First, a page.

appeal to their ego, by flattery, by the thought that they belong
to a special group.

If they were told that they were in a group that was organized
and watched over, to a degree, by the Mahatmas, they may join.
But there may be little interest in things spiritual, and they
may fall prey to the appeal of money, power, fame, and other

This is the wrong kind of people to attract. And there are
others that come to Theosophy with an entirely different, a far
nobler motivation. They feel an immediate attraction to the
philosophy, a sense of deja vu, a feeling that it rings true, a
tremendous valuing of what it offers. This is regardless of the
out-of-date language that some books are written in, regardless
of the structure of the theosophical group, regardless of the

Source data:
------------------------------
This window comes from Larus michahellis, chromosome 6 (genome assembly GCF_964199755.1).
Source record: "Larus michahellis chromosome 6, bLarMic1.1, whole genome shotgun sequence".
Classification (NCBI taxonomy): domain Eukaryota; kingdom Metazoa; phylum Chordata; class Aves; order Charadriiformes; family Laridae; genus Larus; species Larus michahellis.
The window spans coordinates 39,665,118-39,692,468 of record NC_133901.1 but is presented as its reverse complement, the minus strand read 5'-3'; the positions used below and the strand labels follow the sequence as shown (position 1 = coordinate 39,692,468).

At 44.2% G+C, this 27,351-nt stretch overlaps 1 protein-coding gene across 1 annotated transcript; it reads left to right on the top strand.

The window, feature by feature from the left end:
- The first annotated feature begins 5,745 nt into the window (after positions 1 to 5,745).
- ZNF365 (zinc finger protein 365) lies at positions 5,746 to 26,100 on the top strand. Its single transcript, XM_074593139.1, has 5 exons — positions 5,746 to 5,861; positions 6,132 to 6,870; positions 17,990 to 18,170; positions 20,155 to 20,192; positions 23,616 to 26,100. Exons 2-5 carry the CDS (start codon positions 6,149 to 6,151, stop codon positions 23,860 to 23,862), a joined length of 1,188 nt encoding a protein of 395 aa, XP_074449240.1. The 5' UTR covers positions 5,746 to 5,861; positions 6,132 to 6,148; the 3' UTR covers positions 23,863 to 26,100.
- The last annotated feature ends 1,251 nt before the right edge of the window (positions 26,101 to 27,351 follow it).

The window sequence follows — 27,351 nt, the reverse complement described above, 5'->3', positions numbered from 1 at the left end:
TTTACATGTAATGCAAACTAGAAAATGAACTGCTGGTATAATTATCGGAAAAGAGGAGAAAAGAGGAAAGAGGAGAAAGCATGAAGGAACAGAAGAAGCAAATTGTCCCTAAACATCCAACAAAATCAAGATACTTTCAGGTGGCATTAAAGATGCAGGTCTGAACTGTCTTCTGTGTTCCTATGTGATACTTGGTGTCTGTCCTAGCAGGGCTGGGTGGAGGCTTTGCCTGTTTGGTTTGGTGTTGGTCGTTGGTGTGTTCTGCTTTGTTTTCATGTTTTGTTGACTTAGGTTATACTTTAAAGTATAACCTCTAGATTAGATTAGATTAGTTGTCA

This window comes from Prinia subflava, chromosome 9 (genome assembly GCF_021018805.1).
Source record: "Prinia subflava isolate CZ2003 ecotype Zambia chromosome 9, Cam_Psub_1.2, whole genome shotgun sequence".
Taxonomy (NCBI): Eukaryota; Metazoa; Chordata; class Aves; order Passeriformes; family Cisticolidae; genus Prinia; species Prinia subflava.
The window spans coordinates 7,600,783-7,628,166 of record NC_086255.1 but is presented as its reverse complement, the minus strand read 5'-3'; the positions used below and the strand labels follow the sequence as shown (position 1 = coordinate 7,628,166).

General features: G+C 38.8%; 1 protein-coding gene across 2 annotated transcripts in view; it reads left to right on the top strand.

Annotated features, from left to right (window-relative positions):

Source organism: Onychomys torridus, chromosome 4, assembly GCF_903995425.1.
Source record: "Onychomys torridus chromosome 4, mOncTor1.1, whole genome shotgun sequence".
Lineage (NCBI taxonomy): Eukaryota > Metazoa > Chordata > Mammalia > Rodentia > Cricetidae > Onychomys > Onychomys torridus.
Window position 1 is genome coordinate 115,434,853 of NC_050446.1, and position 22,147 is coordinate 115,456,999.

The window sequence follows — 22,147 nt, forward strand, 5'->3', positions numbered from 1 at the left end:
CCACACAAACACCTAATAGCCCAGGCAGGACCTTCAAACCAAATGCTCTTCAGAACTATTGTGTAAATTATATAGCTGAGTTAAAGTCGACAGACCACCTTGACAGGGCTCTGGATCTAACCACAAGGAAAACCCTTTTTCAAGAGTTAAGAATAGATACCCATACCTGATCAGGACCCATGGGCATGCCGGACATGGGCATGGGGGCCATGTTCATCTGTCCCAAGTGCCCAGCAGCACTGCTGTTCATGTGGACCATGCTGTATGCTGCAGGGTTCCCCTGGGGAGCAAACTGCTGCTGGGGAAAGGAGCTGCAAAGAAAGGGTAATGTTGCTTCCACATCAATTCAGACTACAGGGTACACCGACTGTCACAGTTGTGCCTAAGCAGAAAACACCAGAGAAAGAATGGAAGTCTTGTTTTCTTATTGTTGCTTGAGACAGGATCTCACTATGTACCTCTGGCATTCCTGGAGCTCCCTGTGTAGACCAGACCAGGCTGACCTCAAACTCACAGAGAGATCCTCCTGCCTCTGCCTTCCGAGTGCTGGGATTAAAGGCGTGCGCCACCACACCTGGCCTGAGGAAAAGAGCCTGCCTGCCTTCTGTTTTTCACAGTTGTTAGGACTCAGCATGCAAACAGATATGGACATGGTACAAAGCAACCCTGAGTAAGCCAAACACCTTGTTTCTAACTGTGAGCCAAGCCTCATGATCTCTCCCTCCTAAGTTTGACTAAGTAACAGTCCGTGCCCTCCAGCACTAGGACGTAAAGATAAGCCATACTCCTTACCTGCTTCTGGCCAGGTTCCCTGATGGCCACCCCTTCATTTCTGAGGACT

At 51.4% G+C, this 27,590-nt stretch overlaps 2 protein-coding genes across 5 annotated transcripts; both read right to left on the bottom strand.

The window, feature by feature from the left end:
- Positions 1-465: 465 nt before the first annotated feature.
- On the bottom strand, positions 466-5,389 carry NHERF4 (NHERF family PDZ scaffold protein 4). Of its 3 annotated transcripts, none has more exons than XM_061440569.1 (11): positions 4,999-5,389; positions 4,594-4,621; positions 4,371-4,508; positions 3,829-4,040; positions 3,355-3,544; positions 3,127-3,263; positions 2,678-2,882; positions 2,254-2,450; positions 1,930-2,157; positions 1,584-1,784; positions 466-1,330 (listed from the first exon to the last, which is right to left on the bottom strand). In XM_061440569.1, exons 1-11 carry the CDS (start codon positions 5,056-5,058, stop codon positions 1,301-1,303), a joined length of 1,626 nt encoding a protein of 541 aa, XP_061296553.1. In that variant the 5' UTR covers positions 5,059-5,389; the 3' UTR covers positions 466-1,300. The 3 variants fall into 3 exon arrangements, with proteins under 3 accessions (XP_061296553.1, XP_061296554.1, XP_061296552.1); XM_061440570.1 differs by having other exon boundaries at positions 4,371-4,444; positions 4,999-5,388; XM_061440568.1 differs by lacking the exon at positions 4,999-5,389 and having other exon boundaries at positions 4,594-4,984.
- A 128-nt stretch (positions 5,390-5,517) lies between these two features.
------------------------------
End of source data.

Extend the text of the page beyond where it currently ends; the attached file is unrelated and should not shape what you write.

character and motivation of other group members. It's like an
bountiful meal to someone starving; that person eats with total
pleasure, perfect fulfillment, and is oblivious to the looks of
the dining hall and fellow diners.

The deeper teachings of Theosophy are meant for this latter group,
for the select few that will benefit from them. This is regardless
of any appeal to authority. Such appeals count for nothing.

Regardless of the appeals to authority, to the assertion that
Blavatsky was a Messanger of the Masters and spoke on their
behalf, it's important to preserve her message for the future.

These materials may form the cornerstone of future Lesser
Mysteries. We need to preserve them in their pristine purity, so
that they are available in their entire depth. Secondary writers
may give different perspectives on the materials, and sometimes
make bits and pieces of the philosophy more lucid, but they are
limited by their respective depths, and all fall short in
different ways.

We need to offer the pure philosophy, without an appeal to the